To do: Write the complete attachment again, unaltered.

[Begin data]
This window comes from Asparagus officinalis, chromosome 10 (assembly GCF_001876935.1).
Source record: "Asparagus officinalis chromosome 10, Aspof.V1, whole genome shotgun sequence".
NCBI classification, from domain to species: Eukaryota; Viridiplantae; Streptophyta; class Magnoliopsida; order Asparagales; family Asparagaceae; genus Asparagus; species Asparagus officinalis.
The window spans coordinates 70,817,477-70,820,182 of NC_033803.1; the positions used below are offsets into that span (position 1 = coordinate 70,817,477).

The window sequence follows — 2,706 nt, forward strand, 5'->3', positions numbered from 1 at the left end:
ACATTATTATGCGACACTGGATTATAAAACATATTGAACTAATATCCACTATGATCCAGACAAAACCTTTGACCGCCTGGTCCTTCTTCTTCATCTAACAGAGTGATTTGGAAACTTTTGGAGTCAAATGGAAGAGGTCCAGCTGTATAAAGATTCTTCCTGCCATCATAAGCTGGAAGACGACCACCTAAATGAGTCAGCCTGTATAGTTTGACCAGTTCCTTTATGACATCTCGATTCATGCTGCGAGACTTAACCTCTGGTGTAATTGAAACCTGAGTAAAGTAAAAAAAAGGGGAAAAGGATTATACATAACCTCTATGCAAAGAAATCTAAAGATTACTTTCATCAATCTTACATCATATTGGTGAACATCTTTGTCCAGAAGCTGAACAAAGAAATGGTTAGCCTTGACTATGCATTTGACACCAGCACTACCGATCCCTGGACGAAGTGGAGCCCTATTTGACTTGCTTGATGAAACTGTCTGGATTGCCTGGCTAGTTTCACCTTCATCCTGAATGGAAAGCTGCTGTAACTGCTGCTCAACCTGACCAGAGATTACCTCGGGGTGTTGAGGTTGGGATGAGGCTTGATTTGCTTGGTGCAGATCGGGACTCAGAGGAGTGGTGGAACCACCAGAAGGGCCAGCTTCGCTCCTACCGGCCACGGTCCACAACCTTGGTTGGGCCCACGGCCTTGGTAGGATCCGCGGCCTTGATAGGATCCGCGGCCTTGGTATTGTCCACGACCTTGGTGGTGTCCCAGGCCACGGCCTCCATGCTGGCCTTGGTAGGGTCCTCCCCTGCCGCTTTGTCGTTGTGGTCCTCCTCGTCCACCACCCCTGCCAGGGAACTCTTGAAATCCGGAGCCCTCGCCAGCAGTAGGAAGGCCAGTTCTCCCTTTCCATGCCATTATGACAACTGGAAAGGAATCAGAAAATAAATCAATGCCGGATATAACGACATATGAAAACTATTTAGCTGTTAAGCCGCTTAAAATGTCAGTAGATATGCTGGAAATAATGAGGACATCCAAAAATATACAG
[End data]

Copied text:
This window comes from Asparagus officinalis, chromosome 10 (assembly GCF_001876935.1).
Source record: "Asparagus officinalis chromosome 10, Aspof.V1, whole genome shotgun sequence".
NCBI classification, from domain to species: Eukaryota; Viridiplantae; Streptophyta; class Magnoliopsida; order Asparagales; family Asparagaceae; genus Asparagus; species Asparagus officinalis.
The window spans coordinates 70,817,477-70,820,182 of NC_033803.1; the positions used below are offsets into that span (position 1 = coordinate 70,817,477).

The window sequence follows — 2,706 nt, forward strand, 5'->3', positions numbered from 1 at the left end:
ACATTATTATGCGACACTGGATTATAAAACATATTGAACTAATATCCACTATGATCCAGACAAAACCTTTGACCGCCTGGTCCTTCTTCTTCATCTAACAGAGTGATTTGGAAACTTTTGGAGTCAAATGGAAGAGGTCCAGCTGTATAAAGATTCTTCCTGCCATCATAAGCTGGAAGACGACCACCTAAATGAGTCAGCCTGTATAGTTTGACCAGTTCCTTTATGACATCTCGATTCATGCTGCGAGACTTAACCTCTGGTGTAATTGAAACCTGAGTAAAGTAAAAAAAAGGGGAAAAGGATTATACATAACCTCTATGCAAAGAAATCTAAAGATTACTTTCATCAATCTTACATCATATTGGTGAACATCTTTGTCCAGAAGCTGAACAAAGAAATGGTTAGCCTTGACTATGCATTTGACACCAGCACTACCGATCCCTGGACGAAGTGGAGCCCTATTTGACTTGCTTGATGAAACTGTCTGGATTGCCTGGCTAGTTTCACCTTCATCCTGAATGGAAAGCTGCTGTAACTGCTGCTCAACCTGACCAGAGATTACCTCGGGGTGTTGAGGTTGGGATGAGGCTTGATTTGCTTGGTGCAGATCGGGACTCAGAGGAGTGGTGGAACCACCAGAAGGGCCAGCTTCGCTCCTACCGGCCACGGTCCACAACCTTGGTTGGGCCCACGGCCTTGGTAGGATCCGCGGCCTTGATAGGATCCGCGGCCTTGGTATTGTCCACGACCTTGGTGGTGTCCCAGGCCACGGCCTCCATGCTGGCCTTGGTAGGGTCCTCCCCTGCCGCTTTGTCGTTGTGGTCCTCCTCGTCCACCACCCCTGCCAGGGAACTCTTGAAATCCGGAGCCCTCGCCAGCAGTAGGAAGGCCAGTTCTCCCTTTCCATGCCATTATGACAACTGGAAAGGAATCAGAAAATAAATCAATGCCGGATATAACGACATATGAAAACTATTTAGCTGTTAAGCCGCTTAAAATGTCAGTAGATATGCTGGAAATAATGAGGACATCCAAAAATATACAG